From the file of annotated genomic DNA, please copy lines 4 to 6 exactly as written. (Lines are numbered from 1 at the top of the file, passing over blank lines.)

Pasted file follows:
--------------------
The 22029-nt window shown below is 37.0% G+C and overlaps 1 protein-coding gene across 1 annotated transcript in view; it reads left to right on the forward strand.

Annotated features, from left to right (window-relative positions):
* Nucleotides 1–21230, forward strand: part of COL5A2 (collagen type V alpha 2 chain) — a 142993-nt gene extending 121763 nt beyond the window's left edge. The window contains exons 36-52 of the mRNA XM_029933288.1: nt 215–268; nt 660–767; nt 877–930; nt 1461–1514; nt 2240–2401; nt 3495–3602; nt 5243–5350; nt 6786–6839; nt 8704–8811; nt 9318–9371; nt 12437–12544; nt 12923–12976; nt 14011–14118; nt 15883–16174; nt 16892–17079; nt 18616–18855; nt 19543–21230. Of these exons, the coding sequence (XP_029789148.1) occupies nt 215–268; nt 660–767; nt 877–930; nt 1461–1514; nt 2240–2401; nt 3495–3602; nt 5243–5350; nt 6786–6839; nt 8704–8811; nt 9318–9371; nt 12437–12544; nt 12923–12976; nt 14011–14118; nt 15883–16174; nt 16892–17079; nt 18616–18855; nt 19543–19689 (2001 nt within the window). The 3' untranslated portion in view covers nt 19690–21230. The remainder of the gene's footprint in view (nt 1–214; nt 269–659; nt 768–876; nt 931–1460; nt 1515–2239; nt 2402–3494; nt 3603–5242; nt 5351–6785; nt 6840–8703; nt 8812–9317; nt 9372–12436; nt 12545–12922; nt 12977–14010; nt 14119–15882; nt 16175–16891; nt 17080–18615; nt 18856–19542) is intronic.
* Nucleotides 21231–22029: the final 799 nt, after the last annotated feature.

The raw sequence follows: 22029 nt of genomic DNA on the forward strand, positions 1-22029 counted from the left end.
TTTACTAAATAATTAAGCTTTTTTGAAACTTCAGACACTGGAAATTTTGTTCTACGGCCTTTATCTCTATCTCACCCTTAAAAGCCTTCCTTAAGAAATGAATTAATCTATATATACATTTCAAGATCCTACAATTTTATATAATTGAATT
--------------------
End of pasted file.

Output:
* Nucleotides 21231–22029: the final 799 nt, after the last annotated feature.

The raw sequence follows: 22029 nt of genomic DNA on the forward strand, positions 1-22029 counted from the left end.
TTTACTAAATAATTAAGCTTTTTTGAAACTTCAGACACTGGAAATTTTGTTCTACGGCCTTTATCTCTATCTCACCCTTAAAAGCCTTCCTTAAGAAATGAATTAATCTATATATACATTTCAAGATCCTACAATTTTATATAATTGAATT